Place Player Country Score To par
1 Tiger Woods  United States 70-66-68=204 –12
2 Phil Mickelson  United States 67-69-69=205 –11
T3 Mark Calcavecchia  United States 72-66-68=206 –10
Chris DiMarco  United States 65-69-72=206
T5 Ángel Cabrera  Argentina 66-71-70=207 –9
David Duval  United States 71-66-70=207
Ernie Els  South Africa 71-68-68=207
T8 Rocco Mediate  United States 72-70-66=208 –8
Kirk Triplett  United States 68-70=70=208
T10 Brad Faxon  United States 73-68-68=209 –7
Lee Janzen  United States 67-70-72=209
José María Olazábal  Spain 70-68-71=209
Steve Stricker  United States 66-71-72=209

Final round[edit]

Sunday, April 8, 2001

For the first time in the modern era a golfer was able to win all four of golf's major championships in a row. However, since they were all not won in the same calendar year, the feat was dubbed the Tiger Slam. Only Bobby Jones, in 1930, under a different major championship structure was able to win all four in the same year. Woods shot his third straight round in the 60s with his second consecutive four-under 68 to complete the tournament at -16. The only golfer to make a serious charge at Woods was David Duval who matched the round of the day with a five-under 67. Duval briefly tied for the lead when he birdied the par 5 15th. Unfortunately for him, Duval would give the shot right back on the par 3 16th. Needing a birdie on the final hole, Duval missed a birdie-putt to allow Woods to only need to par the final hole. For good measure, Woods would birdie the hole to win his second green jacket and sixth major championship. It was another hard luck finish for Duval, who finished in the top 10 for the fourth consecutive Masters and it was his second, second place finish.

Phil Mickelson was briefly in contention on the back nine, but was not able to match Woods and Duval with a two-under 70 for the round. It was another disappointing major for Mickelson who earned his 12th top 10 finish, but was still without a major championship. Japan's Toshimitsu Izawa matched Duval's round of the day with a 67 of his own to finish in a tie for fourth with Mark Calcavecchia at -10. Two-time Masters champion, Bernhard Langer, was among a four-way tie for sixth at -9 that also included two-time U.S. Open champion, Ernie Els. The leader of the first two rounds, Chris DiMarco, shot a two-over 74 to finish a disappointing tie for tenth.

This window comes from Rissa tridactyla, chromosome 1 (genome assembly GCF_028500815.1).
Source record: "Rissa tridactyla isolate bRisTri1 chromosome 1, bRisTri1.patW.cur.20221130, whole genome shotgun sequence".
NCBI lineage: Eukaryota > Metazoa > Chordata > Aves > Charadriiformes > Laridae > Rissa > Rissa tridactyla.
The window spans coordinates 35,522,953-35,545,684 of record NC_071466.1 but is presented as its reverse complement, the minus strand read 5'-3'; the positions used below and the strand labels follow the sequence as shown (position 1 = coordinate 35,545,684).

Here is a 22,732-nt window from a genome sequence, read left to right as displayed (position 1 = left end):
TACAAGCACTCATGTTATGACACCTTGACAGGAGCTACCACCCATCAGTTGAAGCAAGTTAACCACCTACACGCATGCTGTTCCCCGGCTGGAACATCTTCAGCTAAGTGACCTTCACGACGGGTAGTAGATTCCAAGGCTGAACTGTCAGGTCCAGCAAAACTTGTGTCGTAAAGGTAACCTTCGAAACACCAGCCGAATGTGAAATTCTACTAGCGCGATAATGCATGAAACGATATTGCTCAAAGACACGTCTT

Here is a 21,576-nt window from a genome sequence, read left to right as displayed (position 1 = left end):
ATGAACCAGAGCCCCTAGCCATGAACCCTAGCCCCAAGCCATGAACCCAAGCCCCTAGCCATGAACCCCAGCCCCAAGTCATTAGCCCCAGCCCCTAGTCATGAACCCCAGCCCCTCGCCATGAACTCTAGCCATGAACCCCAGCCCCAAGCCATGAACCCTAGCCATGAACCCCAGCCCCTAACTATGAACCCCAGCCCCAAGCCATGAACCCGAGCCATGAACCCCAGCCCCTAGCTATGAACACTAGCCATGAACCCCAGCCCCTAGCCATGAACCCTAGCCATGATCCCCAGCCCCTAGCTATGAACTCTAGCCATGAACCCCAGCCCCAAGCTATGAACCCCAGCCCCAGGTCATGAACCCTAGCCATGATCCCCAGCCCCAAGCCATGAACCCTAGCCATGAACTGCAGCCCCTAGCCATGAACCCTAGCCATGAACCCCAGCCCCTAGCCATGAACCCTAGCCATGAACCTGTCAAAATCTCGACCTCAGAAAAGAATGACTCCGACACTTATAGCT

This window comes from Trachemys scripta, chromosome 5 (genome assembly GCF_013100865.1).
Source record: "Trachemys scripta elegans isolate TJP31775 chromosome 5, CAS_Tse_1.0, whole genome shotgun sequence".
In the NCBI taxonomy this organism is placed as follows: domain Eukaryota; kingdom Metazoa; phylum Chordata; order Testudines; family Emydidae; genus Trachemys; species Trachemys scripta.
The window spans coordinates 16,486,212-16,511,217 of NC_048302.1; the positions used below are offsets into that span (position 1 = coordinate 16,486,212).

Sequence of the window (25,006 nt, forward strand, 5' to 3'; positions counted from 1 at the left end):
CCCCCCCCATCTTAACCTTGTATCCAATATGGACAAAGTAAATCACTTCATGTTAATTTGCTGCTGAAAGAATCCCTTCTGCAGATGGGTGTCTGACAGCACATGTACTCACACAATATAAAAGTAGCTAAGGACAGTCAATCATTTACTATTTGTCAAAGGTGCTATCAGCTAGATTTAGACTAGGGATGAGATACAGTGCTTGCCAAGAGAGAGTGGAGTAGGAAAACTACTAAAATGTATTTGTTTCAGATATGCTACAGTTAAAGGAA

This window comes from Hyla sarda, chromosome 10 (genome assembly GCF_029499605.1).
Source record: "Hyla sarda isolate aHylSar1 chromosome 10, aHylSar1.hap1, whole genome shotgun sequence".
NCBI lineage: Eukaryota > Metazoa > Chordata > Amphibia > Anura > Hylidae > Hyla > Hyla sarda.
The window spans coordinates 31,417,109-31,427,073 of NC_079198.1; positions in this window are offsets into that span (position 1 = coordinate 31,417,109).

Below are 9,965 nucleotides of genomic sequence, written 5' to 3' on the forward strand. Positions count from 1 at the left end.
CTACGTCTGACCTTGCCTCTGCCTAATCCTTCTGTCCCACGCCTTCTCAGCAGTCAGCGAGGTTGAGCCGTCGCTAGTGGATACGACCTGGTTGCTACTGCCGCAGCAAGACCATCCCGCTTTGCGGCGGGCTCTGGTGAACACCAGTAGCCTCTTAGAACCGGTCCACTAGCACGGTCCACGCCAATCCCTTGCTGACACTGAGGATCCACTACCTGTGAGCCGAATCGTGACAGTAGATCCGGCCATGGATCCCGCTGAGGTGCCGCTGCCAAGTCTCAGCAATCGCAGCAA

Place Player Country Score To par Money ($)
1 Tiger Woods  United States 70-66-68-68=272 –16 1,008,000
2 David Duval  United States 71-66-70-67=274 –14 604,800
3 Phil Mickelson  United States 67-69-69-70=275 –13 380,800
T4 Mark Calcavecchia  United States 72-66-68-72=278 –10 246,400
Toshimitsu Izawa  Japan 71-66-74-67=278
T6 Ernie Els  South Africa 71-68-68-72=279 –9 181,300
Jim Furyk  United States 69-71-70-69=279
Bernhard Langer  Germany 73-69-68-69=279
Kirk Triplett  United States 68-70-70-71=279
T10 Ángel Cabrera  Argentina 66-71-70-73=280 –8 128,800
Chris DiMarco  United States 65-69-72-74=280
Brad Faxon  United States 73-68-68-71=280
Miguel Ángel Jiménez  Spain 68-72-71-69=280
Steve Stricker  United States 66-71-72-71=280

References[edit]

  1. ^ a b D'Amato, Gary (April 5, 2001). "A hole-by-hole tour of Augusta National". Milwaukee Journal-Sentinel. Associated Press. p. 6C. 
  2. ^ "Inside the course: Augusta National Golf Club". PGA Tour. April 1, 2012. Retrieved August 25, 2012. 
  3. ^ Hoffer, Richard (April 16, 2001). "Four-gone conclusion". Sports Illustrated. Retrieved April 12, 2013. 
  4. ^ Dulac, Gerry (April 9, 2001). "Four!". Pittsburgh Post-Gazette. p. D1. 
  5. ^ D'Amato, Gary (April 9, 2001). "Master of all he surveys". Milwaukee Journal-Sentinel. p. 1C. 
  6. ^ Stricker, Steve (April 11, 2002). "Course Analysis". Milwaukee Journal-Sentinel. p. 6C. Retrieved August 27, 2012. 
  7. ^ D'Amato, Gary (April 6, 2001). "Stricker's soaring with the leaders". Milwaukee Journal-Sentinel. p. 1C. 
  8. ^ Elling, Steve (April 7, 2001). "DiMarco likes life at the top". Spokesman-Review. (Orlando Sentinel). p. C1. 

External links[edit]

Preceded by
2000 PGA Championship
Major Championships Succeeded by
2001 U.S. Open

Coordinates: 33°30′11″N 82°01′12″W / 33.503°N 82.020°W / 33.503; -82.020